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Privacy score

The Privacy score is a metric used to quantify the level of privacy protection provided by a synthetic dataset. The Privacy Score is a similarity-based privacy metric. The underlying principle in this kind of metric is that privacy risks occur when specific synthetic records are significantly close to specific real records. The synthetic records may then leak information about the real records.

Calculation methodology

The Privacy score is computed using the Distance to Closest Record Ratio metric, which compares distances between synthetic records and real records. This metric involves comparing two distances:

  • Synthetic to Train Distance Ratio (STDR): The STDR measures the ratio of the distance between a synthetic record and the closest real record in the training set used to build the generative model.
  • Synthetic to Holdout Distance Ratio (SHDR): The SHDR measures the ratio of the distance between a synthetic record and the closest real record in a holdout set

The train set contains real records used during the training of the generative model. The holdout set contains real records not used during the training of the generative model. We want the synthetic data to be statistically no more similar to the train data than to the holdout data. This is so, because if the synthetic data is much closer to the train data than to the holdout data, then it means that there is a higher risk of privacy leakage. By comparing the STDR to the SHDR, we can assess if small STDR values are due to chance (similar small SHDR values occur), or due to the generative model leaking private information (no similar SHDR values occur).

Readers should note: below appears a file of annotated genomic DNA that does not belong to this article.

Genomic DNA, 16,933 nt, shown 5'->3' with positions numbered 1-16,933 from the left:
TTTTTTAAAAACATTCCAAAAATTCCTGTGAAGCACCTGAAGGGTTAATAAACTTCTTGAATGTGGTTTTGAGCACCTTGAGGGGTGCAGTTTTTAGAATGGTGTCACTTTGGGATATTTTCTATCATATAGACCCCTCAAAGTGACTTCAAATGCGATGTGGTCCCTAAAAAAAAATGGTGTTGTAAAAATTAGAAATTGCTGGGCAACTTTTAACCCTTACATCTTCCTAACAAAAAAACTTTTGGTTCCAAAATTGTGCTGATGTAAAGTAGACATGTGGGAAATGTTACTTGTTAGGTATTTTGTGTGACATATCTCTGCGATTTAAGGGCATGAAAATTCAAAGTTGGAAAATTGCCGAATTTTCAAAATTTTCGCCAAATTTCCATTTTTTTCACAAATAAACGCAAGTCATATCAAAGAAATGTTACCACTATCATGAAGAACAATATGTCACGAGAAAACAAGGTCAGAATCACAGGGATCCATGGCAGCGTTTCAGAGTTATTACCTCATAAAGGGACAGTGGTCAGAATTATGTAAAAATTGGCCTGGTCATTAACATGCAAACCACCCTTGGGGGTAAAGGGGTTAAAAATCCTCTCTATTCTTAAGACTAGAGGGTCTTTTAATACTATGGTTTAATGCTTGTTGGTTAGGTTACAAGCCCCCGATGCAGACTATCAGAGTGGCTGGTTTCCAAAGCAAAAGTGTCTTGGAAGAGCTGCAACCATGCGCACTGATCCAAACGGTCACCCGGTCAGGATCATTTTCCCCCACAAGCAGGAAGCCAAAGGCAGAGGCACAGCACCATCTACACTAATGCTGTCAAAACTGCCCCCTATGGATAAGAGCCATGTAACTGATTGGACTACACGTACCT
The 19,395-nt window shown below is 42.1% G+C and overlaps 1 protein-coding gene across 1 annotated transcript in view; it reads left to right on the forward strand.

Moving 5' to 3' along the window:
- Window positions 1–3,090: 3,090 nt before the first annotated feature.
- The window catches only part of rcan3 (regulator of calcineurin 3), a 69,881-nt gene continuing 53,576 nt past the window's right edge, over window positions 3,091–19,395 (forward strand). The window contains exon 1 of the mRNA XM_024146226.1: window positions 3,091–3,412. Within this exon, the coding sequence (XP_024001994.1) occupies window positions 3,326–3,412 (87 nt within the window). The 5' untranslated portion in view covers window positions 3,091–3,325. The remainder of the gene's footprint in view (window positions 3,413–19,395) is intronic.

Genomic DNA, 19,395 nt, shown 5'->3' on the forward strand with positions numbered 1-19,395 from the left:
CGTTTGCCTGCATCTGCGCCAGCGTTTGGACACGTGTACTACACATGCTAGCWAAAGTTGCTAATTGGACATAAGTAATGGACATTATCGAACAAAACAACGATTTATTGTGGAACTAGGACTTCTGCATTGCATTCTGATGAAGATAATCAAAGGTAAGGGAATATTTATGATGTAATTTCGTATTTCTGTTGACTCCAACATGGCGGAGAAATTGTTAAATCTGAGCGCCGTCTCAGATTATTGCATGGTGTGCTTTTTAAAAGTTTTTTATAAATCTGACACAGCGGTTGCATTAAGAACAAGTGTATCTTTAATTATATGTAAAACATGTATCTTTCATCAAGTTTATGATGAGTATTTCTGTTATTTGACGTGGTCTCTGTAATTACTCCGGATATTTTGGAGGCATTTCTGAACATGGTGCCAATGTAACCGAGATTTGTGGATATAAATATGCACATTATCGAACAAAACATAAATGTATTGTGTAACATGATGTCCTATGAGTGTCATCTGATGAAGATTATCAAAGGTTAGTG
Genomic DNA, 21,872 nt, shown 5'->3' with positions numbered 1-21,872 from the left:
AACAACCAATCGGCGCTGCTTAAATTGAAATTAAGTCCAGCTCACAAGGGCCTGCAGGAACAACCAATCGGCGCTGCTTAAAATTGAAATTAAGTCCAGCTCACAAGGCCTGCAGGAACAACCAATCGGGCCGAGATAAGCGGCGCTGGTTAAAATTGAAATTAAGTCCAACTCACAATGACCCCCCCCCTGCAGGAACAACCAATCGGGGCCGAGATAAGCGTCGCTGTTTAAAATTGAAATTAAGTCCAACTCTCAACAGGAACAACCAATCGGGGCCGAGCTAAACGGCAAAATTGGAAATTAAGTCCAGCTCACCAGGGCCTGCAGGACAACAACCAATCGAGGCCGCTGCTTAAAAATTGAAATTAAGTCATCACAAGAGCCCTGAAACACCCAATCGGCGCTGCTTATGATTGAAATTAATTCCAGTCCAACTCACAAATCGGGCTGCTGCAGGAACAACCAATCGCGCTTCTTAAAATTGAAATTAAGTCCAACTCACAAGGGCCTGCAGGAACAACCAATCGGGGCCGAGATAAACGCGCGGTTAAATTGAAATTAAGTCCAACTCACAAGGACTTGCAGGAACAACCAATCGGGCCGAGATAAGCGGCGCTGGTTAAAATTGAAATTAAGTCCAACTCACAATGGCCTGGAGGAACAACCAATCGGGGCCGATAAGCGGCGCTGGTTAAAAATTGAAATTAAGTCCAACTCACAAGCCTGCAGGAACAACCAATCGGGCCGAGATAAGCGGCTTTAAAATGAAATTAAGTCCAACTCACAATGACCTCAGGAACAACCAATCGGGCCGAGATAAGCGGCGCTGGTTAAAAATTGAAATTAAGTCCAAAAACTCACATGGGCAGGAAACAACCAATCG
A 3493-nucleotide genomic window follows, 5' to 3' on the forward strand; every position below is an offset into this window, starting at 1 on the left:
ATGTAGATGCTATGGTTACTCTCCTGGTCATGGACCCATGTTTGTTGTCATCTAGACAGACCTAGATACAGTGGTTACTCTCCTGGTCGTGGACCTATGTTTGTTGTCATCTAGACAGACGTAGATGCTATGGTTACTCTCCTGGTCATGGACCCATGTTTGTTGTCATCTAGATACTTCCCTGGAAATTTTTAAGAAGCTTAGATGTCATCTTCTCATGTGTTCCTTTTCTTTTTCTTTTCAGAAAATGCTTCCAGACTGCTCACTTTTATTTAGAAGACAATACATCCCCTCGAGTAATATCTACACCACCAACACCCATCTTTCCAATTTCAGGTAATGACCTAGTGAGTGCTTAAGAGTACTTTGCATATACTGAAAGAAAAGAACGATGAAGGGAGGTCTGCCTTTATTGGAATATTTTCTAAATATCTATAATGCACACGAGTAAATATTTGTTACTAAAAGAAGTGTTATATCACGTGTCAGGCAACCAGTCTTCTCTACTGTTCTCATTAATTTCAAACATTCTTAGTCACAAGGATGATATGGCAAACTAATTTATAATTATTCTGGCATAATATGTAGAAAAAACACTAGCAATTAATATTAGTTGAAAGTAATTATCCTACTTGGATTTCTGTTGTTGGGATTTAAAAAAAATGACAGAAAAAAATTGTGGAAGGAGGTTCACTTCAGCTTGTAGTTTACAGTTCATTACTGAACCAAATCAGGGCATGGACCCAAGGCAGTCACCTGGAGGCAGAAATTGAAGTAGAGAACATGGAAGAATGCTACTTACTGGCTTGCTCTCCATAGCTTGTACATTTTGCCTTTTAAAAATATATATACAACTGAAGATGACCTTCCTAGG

To calculate the α-privacy score, for α a user-specified significance level, we compute the α-quantile of the SHDR distribution. Then, we compute the fraction of records of the train and holdouts sets respectively that have STDR and SHDR values inside the first α-quantile of the SHDR distribution. Finally, we compute the ratio between the fraction of training records with STDR inside the first Finally, we compute the ratio between the fraction of training records with STDR inside the first-quantile and the fraction of holdout records whose SHDR values are inside the same quantile. If this value is greater than 1, the score is 100 because synthetic data is not statistically closer to train data rather than the holdout data. Otherwise, the privacy score is the ratio multiplied by 100.

The default value for α is 0.05.

Interpretation

The Privacy score ranges from 0 to 100, with 100 indicating no significant privacy risks and 0 indicating that all synthetic records pose a risk to real records because they are too similar to train data. Keep in mind that the score has some variance so the calculated value can vary somewhat between different runs. This is particularly true for small datasets.